John A. Ferrell

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John A. Ferrell was the Rockefeller Foundation's regional director for public health in Mexico who first proposed what would later be known as the Green Revolution. No action was taken at the time, in the 1930's, when Ferrell spoke to U.S. Ambassador to Mexico Josephus Daniels and to a former minister of agriculture about the possibility of a cooperative venture in agriculture between the Rockefeller Foundation and the Mexican government.[1][2] When the former minister said this was a good idea that Mexican President Lazaro Cardenas would likely approve of, Ferrell wrote Rockefeller Foundation president Raymond Fosdick. However, no action was taken until 1941, when newly elected U.S. Vice President Henry A. Wallace returned from a month and met with Ferrel and Fosdick in February 3 of that year.[3]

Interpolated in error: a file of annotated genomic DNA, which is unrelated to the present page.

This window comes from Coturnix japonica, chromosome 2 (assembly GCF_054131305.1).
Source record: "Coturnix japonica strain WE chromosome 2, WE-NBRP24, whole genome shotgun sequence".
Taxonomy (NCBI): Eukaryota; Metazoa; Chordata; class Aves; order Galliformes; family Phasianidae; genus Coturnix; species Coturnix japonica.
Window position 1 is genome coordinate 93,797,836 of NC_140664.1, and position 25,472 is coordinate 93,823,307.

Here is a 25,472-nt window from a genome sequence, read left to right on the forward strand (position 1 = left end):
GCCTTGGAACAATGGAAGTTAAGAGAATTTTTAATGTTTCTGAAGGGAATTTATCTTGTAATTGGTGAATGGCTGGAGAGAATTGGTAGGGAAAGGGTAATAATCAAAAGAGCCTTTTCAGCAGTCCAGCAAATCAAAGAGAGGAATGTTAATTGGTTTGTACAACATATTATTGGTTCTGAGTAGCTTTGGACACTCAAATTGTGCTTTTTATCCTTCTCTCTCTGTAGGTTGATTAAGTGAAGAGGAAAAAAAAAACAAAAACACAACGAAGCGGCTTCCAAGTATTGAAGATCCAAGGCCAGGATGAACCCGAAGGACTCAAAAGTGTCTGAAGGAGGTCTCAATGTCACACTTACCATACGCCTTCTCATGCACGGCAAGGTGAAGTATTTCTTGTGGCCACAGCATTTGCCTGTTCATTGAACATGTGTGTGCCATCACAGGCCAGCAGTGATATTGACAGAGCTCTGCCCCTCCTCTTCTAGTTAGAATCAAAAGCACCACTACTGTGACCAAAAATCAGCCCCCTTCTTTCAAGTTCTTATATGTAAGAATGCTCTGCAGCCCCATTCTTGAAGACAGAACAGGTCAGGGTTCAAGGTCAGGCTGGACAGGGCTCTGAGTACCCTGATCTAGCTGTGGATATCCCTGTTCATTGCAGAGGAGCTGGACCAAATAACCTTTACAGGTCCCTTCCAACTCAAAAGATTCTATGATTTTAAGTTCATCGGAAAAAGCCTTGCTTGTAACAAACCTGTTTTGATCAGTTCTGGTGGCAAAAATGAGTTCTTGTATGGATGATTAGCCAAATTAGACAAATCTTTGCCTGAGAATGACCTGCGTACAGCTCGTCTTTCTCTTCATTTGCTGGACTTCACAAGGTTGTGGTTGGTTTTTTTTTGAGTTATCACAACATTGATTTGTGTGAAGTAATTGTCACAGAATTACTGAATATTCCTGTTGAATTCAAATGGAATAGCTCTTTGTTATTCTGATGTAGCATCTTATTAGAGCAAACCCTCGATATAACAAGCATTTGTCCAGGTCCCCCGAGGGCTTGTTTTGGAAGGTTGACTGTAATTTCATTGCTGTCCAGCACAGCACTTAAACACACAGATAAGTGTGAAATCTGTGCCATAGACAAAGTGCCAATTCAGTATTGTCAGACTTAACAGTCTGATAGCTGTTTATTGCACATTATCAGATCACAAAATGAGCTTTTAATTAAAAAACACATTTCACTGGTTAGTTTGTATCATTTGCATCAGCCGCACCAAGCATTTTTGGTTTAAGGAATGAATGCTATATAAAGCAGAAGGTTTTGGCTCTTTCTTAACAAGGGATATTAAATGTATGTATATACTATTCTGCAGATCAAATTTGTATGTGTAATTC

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References

  1. Bruce H. Jennings, Foundations of International Agricultural Research: Science and Politics in Mexican Agriculture, p. 46
  2. John H. Perkins, Geopolitics and the Green Revolution: Wheat, Genes, and the Cold War, Oxford University Press, 1997, p. 106
  3. Bruce H. Jennings, Foundations of International Agricultural Research: Science and Politics in Mexican Agriculture, p. 48

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